I realised something… from the 1980s to the early 2000s, I never had a Wintel PC on my desk at work. Only with laptops did that happen. What did I have on my desk? At first, I think it was a DEC VT220 hooked up to a VAX cluster…
(Photo from Back to the Future: Using a DEC VT220 from 1983)
… and then I moved to a place which used Apollo Domain workstations. Something like this which would have had a 68000 inside and hooked up with a token ring:
(Photo from Brendan’s Classic Apollo Domain-Series Computers)
I moved again and we had a transputer-based workstation at the desk, with a VT320 probably, which could connect through to a microvax or one of the main vaxes. We had colour graphics on the workstation but the main interface was textual on the VT. There was a mouse, or a puck, but no icons, no windows - it was purely for polygon pushing. I found a photo captured from a news archive, of someone in the right building with the right kind of desk, but the wrong kind of display so it must be later:
We got Sun workstations not too long later, but that was one per office not one per desk, for quite a while. I’m not sure I ever had one on my desk.
What I had was an X terminal, or an X Window Display Server as this article from Infoworld calls it - this is a 19 inch monochrome one, with 68020 inside, not that you’d know it as a user: nothing was run locally other than perhaps the xdm chooser: which Unix server did you want to use for your session.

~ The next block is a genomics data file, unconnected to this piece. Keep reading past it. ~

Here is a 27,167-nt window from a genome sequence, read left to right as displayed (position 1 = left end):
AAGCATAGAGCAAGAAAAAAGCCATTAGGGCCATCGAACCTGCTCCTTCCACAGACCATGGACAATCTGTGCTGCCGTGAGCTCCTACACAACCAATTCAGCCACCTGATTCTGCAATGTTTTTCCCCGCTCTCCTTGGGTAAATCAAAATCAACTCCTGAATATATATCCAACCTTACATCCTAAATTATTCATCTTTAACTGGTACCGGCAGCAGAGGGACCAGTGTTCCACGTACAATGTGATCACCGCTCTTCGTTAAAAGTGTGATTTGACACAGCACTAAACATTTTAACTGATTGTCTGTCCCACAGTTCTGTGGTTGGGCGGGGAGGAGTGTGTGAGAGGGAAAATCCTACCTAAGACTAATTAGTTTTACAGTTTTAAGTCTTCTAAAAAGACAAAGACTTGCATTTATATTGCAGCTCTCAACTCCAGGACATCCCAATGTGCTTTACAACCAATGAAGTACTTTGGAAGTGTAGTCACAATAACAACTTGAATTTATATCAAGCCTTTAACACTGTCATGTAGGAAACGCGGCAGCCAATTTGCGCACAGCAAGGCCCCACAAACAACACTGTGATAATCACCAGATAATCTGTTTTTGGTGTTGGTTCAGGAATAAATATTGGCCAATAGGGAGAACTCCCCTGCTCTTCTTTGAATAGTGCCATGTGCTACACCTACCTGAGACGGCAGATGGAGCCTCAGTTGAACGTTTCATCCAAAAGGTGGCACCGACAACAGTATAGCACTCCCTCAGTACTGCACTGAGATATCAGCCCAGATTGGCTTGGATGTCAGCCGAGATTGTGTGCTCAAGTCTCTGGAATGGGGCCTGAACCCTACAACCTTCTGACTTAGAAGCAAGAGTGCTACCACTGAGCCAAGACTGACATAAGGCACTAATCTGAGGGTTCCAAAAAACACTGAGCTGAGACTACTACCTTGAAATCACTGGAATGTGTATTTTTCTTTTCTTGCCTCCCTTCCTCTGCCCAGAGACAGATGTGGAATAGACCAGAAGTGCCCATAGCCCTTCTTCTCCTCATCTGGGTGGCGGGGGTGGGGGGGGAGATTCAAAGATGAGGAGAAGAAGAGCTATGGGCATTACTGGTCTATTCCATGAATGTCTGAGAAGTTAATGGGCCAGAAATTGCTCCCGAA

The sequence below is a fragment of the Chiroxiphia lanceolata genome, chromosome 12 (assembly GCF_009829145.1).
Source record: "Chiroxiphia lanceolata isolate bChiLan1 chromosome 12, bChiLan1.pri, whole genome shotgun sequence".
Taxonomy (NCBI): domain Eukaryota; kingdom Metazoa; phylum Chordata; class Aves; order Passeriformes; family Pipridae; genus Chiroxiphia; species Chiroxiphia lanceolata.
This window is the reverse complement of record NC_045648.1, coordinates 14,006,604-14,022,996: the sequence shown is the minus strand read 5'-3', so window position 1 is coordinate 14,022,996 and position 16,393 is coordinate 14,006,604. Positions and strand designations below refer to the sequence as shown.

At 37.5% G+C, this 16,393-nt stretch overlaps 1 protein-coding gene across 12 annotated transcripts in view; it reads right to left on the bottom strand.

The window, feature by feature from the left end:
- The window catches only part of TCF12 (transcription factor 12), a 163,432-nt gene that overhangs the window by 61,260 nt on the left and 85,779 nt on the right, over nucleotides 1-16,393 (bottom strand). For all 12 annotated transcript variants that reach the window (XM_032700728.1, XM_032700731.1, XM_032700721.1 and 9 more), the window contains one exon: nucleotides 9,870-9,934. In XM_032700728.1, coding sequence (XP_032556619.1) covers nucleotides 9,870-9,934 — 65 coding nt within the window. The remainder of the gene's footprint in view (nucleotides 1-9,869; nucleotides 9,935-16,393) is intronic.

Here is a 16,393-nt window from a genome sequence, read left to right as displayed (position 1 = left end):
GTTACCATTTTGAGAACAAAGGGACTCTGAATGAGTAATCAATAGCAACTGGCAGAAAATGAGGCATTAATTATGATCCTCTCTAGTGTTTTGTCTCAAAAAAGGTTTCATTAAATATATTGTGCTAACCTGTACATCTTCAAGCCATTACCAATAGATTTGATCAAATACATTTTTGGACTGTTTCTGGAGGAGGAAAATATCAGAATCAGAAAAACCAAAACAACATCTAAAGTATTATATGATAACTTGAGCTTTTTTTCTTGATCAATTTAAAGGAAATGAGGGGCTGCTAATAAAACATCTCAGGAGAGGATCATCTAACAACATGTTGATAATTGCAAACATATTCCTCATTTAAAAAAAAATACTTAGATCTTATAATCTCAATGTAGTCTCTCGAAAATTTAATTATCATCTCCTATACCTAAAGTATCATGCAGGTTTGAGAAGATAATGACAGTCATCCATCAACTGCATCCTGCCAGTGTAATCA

It wasn’t unusual to have a colour X terminal, but even when I did I usually had such a muted colour palette that people thought it was monochrome. As I recall, I used a succession of X terminals, initially NCD and then Tektronix (possibly based on 88000) with huge 24 inch CRT, until eventually it was worth using Shuttles instead - cheap x86 boxes running Linux Terminal Server Project and LCD displays. That might have been 2005 or later.
So, mostly, no disks, no fans, boot from network, log in to a SunOS or Linux server to start a session, run jobs on a farm of compute servers and store all data on central network attached storage.